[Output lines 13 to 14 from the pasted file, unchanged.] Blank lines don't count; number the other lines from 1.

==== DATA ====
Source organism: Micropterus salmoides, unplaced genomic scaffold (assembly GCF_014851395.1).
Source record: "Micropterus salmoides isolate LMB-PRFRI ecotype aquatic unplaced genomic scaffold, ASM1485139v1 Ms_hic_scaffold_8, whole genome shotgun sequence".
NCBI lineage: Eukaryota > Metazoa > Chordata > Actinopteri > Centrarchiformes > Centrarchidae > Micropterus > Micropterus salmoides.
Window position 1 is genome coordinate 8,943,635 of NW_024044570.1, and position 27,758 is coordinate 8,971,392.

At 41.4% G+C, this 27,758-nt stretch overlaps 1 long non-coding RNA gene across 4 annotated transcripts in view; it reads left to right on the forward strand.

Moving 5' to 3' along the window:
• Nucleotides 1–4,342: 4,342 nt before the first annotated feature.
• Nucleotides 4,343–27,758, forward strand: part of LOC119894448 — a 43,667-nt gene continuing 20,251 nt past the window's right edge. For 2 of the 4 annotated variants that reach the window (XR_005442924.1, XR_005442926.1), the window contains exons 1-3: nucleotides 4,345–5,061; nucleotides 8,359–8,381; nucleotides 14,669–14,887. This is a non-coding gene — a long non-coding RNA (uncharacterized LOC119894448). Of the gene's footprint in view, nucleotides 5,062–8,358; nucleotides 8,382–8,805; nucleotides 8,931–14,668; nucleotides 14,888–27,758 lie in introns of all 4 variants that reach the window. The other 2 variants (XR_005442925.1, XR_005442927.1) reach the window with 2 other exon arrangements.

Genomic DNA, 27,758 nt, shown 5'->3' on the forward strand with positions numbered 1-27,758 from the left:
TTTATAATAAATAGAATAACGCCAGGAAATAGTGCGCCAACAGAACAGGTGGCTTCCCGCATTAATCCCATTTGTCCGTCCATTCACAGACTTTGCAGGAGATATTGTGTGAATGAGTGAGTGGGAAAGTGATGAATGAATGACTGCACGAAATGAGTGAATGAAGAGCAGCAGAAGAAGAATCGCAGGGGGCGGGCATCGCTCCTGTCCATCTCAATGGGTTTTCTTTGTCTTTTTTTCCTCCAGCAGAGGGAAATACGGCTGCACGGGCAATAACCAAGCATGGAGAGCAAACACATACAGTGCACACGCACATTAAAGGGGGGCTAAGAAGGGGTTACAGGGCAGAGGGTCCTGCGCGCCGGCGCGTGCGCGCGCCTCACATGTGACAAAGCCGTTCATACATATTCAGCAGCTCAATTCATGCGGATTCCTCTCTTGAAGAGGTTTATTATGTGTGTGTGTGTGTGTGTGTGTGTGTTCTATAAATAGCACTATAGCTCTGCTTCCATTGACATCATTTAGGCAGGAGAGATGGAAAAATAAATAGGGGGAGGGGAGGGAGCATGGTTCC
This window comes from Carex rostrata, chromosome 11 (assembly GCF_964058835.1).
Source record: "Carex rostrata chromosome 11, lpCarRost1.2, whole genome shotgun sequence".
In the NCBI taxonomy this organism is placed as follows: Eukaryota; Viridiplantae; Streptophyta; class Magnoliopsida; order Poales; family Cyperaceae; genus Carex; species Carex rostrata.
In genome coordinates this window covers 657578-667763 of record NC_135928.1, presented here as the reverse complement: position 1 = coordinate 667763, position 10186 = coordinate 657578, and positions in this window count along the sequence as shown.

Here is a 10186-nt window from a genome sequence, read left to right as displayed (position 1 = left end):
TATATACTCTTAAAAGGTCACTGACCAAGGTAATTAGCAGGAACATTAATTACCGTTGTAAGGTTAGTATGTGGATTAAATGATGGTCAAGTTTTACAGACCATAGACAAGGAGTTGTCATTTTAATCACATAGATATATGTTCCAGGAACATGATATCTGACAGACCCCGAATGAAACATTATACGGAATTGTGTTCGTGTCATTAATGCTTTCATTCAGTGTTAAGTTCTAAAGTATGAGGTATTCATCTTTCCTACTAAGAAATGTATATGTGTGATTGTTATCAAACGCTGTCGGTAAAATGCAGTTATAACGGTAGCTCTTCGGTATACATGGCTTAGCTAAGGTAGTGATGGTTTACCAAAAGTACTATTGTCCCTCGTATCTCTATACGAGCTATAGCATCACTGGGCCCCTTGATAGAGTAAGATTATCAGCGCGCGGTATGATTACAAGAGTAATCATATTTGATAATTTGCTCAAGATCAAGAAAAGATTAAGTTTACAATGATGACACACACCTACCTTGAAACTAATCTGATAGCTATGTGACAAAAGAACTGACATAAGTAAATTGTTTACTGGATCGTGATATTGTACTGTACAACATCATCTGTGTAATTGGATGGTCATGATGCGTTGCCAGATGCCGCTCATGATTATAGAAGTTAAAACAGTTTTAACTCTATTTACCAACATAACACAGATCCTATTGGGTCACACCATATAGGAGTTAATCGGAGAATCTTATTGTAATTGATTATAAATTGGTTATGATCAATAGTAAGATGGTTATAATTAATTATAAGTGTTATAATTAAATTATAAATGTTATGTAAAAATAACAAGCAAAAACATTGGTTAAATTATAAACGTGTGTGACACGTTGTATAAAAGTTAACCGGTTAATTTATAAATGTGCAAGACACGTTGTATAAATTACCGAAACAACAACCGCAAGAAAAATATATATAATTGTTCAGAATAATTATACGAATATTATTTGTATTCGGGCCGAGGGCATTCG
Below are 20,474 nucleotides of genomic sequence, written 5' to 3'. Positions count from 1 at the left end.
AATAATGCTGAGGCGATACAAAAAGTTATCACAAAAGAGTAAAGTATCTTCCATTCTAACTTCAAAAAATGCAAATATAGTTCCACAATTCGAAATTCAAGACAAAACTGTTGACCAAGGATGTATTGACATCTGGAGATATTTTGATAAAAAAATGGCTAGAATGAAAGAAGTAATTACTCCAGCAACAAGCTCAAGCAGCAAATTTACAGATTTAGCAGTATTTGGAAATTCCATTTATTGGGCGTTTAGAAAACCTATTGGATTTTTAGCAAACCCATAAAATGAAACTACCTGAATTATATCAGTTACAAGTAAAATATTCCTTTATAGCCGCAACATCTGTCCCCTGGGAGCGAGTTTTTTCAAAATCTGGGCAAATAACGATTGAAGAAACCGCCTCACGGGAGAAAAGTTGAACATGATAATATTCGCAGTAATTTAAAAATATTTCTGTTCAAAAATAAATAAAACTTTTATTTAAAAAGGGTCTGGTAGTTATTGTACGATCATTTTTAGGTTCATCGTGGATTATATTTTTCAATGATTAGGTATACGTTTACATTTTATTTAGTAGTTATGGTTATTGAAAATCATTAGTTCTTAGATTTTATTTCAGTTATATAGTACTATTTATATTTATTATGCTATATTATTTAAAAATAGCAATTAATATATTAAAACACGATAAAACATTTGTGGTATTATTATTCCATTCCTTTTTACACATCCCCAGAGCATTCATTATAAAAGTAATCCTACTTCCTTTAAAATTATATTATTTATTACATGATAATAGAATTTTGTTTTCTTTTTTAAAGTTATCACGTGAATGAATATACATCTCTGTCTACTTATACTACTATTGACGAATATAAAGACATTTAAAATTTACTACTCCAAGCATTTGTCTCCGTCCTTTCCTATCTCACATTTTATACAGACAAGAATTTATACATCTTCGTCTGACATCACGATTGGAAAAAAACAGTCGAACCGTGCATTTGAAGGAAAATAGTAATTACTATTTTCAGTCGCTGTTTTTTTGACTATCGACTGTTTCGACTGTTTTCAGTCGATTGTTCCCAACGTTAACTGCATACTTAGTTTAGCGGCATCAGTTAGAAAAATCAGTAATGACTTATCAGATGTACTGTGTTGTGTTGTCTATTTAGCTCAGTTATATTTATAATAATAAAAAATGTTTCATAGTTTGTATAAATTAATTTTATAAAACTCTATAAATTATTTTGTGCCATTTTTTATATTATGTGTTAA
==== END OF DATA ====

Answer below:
In the NCBI taxonomy this organism is placed as follows: Eukaryota; Viridiplantae; Streptophyta; class Magnoliopsida; order Poales; family Cyperaceae; genus Carex; species Carex rostrata.
In genome coordinates this window covers 657578-667763 of record NC_135928.1, presented here as the reverse complement: position 1 = coordinate 667763, position 10186 = coordinate 657578, and positions in this window count along the sequence as shown.